Best regards,
    Spehro Pefhany
     
  12. And the LED will not be lit. Did you intend something else? Are you using
    the LED as an input device?
     
  13. Doh, I get it now. I wasn't looking at that end of things. ;-)
     
  14. Suppose that the above port pin is open-drain, with the LED connected
    as above. Suppose the LED has been successfully turned off some time
    ago (long enough for the voltage to settle out) by a bsf instruction
    (bit set) operating on the port.

    Now suppose that we try to modify another bit of the same port.. with,
    for example, a bsf or bcf instruction (or other RMW instruction). The
    RMW instruction first reads the entire port (input levels, not latch),
    modifies only the bit in question, then writes it back to the latch.
    If the open drain *output* was not pulled up to a "1", then the R part
    of the RMW instruction reads a "0" and writes that (unmodified) back
    to the latch. The LED then turns "on", which is probably not what you
    intended.

    This can be "fixed" with a resistor across the LED, but then you can
    run into a potential time issue, as I implied in the first paragraph.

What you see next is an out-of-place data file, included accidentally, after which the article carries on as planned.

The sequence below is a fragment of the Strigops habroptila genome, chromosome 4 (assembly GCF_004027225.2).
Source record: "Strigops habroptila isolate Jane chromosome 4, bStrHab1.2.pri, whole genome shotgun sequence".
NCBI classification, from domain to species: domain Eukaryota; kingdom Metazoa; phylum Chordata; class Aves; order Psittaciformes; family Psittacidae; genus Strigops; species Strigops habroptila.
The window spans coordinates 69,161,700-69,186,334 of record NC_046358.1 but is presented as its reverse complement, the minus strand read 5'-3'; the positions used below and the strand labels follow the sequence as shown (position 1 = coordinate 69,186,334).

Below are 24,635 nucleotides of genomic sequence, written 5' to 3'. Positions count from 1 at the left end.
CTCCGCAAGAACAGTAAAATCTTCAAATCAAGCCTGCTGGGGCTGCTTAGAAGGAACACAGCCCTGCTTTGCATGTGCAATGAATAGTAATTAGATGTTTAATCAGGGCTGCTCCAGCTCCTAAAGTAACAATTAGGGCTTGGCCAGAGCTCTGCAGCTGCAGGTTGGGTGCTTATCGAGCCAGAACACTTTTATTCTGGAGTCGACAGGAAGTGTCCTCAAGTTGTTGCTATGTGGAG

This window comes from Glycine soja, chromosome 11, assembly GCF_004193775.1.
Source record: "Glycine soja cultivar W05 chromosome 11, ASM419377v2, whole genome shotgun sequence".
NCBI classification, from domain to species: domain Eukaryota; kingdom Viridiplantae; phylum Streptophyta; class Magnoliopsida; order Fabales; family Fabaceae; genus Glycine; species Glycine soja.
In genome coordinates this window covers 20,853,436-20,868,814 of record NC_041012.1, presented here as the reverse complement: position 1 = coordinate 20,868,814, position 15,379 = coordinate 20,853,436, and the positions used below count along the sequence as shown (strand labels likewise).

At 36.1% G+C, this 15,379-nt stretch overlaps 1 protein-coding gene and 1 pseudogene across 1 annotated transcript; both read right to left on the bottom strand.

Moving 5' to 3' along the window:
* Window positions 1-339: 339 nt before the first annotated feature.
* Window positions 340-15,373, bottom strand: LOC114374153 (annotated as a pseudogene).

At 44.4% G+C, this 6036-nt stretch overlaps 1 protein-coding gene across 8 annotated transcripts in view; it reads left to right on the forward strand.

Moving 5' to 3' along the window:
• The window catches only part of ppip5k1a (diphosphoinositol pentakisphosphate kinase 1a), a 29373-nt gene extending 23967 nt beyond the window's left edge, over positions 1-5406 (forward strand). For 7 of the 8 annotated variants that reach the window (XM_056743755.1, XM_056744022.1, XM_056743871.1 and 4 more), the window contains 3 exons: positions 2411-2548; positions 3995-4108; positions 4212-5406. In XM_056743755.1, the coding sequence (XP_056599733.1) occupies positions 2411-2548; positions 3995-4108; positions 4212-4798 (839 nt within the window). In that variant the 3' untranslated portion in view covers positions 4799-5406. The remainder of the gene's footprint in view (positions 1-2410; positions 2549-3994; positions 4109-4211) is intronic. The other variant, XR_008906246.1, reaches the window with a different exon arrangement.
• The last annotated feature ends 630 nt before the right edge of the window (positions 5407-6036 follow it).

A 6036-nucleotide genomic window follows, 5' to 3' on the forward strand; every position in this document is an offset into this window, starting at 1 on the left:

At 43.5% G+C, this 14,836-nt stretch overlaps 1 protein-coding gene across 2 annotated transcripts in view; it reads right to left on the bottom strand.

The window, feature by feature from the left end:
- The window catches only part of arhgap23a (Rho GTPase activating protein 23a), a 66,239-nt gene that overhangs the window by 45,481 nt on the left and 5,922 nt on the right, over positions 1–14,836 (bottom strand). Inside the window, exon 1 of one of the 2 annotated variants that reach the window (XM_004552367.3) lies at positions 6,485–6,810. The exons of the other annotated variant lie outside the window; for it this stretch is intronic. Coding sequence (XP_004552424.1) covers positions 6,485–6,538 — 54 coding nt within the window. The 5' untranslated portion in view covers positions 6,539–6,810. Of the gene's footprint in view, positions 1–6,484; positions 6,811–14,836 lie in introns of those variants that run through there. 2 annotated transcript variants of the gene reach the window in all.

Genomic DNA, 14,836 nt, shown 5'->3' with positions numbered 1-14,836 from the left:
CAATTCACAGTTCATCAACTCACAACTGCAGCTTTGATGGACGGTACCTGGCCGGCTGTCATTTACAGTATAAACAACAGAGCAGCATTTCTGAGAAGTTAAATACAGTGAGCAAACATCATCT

If the instruction to turn the LED off is too close (time-wise) to the
    next RMW instruction on the same port for the stray capacitance to be
    charged reliably to the "1" level then you can have the same thing
    happening.


    Best regards,
    Spehro Pefhany
     
  15. Don Foreman

    Don Foreman Guest

    Red LED's have lower on-voltage than green ones.
     
  16. keith

    keith Guest

    A *little* (blue ones are higher), and that's why the statement (above):

    "Why does it work with a red LED, but not with a green one?"
     
  17. keith

    keith Guest

    It's always the end you're not looking at that you get kicked in! ;-)

    There's a bunch of other usefull stuff (much learned the hard way) in this
    thread too.